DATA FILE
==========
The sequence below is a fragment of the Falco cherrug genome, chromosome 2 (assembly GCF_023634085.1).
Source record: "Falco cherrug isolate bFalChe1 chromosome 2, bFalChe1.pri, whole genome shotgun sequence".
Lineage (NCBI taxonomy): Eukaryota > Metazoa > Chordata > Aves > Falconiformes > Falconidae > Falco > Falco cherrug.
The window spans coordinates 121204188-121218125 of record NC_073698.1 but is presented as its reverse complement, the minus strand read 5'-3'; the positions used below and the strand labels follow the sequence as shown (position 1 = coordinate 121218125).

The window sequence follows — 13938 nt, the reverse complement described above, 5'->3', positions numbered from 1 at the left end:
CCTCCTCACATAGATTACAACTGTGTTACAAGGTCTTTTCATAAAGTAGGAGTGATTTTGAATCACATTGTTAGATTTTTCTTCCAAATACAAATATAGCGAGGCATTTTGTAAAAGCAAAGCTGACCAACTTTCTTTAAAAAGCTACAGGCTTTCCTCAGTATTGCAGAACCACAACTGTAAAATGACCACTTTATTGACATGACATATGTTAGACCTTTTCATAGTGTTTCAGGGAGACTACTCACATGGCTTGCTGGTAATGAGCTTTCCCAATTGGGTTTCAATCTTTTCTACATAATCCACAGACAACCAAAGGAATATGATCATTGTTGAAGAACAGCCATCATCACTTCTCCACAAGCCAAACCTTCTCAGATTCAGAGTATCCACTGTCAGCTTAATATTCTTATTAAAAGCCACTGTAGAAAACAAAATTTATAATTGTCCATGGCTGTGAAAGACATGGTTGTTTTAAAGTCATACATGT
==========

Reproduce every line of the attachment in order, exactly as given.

The sequence below is a fragment of the Falco cherrug genome, chromosome 2 (assembly GCF_023634085.1).
Source record: "Falco cherrug isolate bFalChe1 chromosome 2, bFalChe1.pri, whole genome shotgun sequence".
Lineage (NCBI taxonomy): Eukaryota > Metazoa > Chordata > Aves > Falconiformes > Falconidae > Falco > Falco cherrug.
The window spans coordinates 121204188-121218125 of record NC_073698.1 but is presented as its reverse complement, the minus strand read 5'-3'; the positions used below and the strand labels follow the sequence as shown (position 1 = coordinate 121218125).

The window sequence follows — 13938 nt, the reverse complement described above, 5'->3', positions numbered from 1 at the left end:
CCTCCTCACATAGATTACAACTGTGTTACAAGGTCTTTTCATAAAGTAGGAGTGATTTTGAATCACATTGTTAGATTTTTCTTCCAAATACAAATATAGCGAGGCATTTTGTAAAAGCAAAGCTGACCAACTTTCTTTAAAAAGCTACAGGCTTTCCTCAGTATTGCAGAACCACAACTGTAAAATGACCACTTTATTGACATGACATATGTTAGACCTTTTCATAGTGTTTCAGGGAGACTACTCACATGGCTTGCTGGTAATGAGCTTTCCCAATTGGGTTTCAATCTTTTCTACATAATCCACAGACAACCAAAGGAATATGATCATTGTTGAAGAACAGCCATCATCACTTCTCCACAAGCCAAACCTTCTCAGATTCAGAGTATCCACTGTCAGCTTAATATTCTTATTAAAAGCCACTGTAGAAAACAAAATTTATAATTGTCCATGGCTGTGAAAGACATGGTTGTTTTAAAGTCATACATGT